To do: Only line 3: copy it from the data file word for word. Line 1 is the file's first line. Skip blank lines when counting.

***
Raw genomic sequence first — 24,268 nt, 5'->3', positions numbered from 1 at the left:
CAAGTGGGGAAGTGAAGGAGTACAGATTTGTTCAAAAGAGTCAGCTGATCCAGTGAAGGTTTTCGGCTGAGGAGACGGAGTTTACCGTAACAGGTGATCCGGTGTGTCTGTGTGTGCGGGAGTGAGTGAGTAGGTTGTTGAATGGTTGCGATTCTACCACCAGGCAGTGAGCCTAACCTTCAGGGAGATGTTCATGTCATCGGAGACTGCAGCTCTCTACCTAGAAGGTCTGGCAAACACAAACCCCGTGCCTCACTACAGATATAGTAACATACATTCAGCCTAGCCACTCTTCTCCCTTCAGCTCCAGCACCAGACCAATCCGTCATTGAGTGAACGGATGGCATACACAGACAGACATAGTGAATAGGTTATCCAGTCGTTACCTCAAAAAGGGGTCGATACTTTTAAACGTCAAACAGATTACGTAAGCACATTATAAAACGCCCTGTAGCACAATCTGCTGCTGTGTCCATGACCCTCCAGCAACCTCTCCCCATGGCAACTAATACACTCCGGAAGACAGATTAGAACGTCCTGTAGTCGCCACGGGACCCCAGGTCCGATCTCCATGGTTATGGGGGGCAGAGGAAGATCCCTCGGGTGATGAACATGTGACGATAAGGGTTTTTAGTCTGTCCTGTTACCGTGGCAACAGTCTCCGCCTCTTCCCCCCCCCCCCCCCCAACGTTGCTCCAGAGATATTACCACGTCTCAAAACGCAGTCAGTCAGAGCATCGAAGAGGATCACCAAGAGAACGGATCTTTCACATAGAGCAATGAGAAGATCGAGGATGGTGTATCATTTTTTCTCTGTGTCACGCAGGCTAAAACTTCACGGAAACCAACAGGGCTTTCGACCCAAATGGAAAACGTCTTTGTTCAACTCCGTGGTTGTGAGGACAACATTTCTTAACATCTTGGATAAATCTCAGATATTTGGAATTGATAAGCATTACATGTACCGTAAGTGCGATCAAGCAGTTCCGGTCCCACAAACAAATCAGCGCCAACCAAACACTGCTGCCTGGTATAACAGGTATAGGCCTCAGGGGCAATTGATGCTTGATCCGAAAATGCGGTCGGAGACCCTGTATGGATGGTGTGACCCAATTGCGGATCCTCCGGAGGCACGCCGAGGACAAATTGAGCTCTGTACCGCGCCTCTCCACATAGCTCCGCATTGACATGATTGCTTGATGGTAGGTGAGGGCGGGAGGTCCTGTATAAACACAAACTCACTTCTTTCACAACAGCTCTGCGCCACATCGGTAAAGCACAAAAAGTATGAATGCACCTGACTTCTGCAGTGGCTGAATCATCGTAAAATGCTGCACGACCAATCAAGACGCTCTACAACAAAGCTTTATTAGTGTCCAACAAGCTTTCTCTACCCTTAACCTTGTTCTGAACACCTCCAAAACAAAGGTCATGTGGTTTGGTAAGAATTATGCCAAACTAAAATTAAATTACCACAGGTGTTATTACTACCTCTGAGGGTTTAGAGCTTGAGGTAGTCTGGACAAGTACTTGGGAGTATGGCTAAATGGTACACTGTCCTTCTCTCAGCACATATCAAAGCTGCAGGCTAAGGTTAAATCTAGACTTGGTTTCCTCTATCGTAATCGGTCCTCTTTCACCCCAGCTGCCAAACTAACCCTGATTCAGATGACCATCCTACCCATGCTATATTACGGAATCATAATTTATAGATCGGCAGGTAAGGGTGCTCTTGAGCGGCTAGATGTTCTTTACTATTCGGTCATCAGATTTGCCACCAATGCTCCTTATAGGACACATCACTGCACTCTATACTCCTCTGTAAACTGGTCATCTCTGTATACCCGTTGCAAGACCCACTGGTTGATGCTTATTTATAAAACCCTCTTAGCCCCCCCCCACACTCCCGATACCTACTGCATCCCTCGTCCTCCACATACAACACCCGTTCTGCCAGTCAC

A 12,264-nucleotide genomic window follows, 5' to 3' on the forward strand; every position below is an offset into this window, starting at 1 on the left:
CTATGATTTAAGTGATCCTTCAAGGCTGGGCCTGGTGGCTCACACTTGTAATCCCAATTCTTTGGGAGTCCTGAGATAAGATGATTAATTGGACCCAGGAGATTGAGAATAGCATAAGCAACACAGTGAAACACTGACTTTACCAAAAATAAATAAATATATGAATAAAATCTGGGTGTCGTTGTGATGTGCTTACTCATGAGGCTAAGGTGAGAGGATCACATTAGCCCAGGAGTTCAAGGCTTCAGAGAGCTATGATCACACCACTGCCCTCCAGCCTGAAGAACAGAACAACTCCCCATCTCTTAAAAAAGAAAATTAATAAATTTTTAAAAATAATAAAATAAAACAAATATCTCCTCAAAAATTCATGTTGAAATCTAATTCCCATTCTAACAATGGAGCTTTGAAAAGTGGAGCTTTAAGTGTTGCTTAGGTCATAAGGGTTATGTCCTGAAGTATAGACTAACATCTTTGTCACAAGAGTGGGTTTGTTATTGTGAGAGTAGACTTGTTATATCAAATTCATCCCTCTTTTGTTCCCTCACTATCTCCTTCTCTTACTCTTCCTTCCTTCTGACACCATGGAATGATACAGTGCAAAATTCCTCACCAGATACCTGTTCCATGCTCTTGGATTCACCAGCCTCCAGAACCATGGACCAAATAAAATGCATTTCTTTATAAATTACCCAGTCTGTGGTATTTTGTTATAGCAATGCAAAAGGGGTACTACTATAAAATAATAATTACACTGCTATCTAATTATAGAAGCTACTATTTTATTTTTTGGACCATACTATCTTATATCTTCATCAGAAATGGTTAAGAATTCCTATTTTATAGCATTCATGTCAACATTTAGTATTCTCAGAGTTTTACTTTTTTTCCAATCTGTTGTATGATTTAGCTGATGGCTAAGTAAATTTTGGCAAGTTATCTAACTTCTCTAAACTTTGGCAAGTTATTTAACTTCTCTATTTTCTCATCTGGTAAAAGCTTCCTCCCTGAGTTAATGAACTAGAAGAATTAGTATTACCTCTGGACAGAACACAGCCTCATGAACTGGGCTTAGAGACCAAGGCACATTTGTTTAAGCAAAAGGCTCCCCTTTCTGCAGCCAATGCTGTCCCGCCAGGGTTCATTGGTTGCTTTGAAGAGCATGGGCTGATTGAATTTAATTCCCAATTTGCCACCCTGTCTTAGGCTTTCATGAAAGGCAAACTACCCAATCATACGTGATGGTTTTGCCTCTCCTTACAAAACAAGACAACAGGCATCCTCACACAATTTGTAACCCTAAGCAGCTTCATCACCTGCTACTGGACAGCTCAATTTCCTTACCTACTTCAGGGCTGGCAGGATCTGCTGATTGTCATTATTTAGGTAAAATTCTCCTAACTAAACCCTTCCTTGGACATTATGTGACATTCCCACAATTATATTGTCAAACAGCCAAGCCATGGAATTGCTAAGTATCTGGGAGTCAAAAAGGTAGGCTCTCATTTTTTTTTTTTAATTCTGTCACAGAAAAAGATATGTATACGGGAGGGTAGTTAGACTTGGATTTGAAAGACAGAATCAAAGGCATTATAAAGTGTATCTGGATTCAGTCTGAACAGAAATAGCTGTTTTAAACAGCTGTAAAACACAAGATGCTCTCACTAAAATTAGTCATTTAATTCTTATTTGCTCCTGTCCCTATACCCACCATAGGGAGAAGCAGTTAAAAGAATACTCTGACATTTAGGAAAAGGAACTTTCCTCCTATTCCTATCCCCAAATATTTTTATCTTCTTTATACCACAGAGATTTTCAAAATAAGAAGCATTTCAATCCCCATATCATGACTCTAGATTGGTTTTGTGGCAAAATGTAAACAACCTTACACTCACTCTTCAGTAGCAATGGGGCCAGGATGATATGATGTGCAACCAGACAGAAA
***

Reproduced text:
A 12,264-nucleotide genomic window follows, 5' to 3' on the forward strand; every position below is an offset into this window, starting at 1 on the left: